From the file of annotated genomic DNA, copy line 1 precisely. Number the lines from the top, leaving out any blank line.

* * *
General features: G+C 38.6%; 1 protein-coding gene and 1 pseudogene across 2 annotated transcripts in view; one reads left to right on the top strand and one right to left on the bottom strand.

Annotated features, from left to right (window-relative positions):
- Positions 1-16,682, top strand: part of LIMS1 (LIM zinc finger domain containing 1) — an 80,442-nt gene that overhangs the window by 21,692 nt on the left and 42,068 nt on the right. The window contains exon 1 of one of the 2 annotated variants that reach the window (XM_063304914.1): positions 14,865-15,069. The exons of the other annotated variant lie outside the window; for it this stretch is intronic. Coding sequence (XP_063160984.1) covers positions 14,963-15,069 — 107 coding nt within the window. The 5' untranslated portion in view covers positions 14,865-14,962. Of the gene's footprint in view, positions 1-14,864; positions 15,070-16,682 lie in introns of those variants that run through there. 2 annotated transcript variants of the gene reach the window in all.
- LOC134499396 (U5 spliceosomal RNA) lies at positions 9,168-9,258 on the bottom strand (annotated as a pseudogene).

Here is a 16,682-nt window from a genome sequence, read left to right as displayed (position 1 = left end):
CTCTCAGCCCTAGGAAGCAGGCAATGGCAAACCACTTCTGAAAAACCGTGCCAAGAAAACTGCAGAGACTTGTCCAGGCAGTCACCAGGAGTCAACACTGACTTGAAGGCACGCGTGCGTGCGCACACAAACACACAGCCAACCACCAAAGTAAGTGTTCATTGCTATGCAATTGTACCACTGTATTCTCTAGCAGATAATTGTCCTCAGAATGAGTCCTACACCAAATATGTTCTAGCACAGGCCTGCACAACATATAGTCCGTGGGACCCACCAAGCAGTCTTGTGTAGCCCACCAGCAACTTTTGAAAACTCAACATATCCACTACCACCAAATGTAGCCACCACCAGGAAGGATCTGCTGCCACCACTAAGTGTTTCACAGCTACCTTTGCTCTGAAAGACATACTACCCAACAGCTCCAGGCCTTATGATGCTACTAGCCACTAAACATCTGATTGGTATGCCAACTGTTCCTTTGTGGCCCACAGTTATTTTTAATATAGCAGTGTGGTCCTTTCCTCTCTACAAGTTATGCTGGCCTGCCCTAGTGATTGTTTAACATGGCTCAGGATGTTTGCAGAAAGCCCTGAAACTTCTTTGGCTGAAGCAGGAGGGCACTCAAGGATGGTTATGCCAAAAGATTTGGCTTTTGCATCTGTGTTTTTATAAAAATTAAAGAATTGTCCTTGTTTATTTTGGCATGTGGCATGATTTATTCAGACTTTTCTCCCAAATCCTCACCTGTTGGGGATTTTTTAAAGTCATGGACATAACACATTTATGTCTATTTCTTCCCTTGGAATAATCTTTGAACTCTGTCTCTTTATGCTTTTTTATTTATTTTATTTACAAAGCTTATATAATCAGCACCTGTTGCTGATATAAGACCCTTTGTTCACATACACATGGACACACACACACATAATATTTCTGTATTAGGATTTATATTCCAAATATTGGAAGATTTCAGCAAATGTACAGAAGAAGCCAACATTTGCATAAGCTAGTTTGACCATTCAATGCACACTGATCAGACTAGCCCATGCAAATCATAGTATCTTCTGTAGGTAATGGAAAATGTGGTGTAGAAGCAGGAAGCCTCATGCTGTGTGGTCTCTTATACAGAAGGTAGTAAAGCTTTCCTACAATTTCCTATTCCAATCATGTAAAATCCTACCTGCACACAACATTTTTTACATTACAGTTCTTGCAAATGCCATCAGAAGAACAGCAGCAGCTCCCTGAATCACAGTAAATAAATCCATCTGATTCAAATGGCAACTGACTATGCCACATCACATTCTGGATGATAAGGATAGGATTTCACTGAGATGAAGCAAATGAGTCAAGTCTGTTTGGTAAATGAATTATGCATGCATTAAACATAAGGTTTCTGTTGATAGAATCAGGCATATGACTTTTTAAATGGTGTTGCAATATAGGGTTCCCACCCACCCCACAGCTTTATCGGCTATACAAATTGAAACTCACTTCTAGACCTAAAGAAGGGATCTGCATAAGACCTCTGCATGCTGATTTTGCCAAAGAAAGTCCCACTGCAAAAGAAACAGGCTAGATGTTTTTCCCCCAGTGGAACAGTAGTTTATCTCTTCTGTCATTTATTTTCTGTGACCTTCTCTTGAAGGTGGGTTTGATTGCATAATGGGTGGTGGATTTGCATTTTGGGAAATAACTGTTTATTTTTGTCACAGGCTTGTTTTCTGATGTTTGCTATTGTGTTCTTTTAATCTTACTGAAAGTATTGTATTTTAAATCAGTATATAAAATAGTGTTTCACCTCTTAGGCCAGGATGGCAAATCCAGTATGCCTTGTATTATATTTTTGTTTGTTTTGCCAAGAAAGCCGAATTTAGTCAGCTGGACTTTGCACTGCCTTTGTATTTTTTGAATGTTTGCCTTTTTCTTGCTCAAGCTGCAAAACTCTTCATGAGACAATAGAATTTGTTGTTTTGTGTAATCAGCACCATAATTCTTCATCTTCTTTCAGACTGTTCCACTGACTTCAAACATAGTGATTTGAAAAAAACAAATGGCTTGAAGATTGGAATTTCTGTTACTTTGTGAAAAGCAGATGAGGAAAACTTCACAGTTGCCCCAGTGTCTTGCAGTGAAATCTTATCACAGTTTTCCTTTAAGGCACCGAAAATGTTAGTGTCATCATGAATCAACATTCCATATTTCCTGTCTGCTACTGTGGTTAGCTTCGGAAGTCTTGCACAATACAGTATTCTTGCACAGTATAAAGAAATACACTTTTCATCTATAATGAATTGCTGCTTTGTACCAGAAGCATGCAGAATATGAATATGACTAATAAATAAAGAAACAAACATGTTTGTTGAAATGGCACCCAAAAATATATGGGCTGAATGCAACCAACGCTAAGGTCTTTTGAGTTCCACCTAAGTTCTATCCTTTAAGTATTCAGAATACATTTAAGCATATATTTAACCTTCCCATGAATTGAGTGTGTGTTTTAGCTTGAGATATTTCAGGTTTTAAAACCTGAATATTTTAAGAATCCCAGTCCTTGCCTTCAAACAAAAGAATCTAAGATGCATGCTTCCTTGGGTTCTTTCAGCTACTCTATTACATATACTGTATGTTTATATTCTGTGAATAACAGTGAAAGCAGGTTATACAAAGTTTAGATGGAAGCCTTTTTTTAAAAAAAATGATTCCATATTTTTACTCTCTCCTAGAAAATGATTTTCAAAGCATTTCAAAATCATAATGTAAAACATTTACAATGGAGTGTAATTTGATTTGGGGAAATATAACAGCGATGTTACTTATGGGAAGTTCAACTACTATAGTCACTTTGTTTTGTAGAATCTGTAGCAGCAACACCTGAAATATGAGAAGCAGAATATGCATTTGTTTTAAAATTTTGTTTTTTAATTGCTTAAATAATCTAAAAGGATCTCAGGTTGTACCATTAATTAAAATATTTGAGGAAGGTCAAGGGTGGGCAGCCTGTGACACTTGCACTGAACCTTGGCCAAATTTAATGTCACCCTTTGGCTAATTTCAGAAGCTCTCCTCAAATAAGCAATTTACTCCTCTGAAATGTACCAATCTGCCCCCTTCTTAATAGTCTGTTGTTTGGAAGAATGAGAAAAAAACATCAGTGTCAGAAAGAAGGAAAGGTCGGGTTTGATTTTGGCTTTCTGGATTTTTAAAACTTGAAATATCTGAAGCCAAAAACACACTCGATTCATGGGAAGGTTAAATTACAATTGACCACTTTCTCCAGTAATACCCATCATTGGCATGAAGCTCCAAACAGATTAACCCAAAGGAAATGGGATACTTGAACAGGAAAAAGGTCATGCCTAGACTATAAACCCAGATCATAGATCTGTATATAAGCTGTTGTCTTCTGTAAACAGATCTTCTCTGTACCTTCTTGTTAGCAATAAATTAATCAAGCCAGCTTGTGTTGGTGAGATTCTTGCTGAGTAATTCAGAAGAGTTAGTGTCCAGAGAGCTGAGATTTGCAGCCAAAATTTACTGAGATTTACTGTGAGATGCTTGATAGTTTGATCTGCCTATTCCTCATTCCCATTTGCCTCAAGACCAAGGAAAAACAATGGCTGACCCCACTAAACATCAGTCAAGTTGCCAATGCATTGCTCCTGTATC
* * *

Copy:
General features: G+C 38.6%; 1 protein-coding gene and 1 pseudogene across 2 annotated transcripts in view; one reads left to right on the top strand and one right to left on the bottom strand.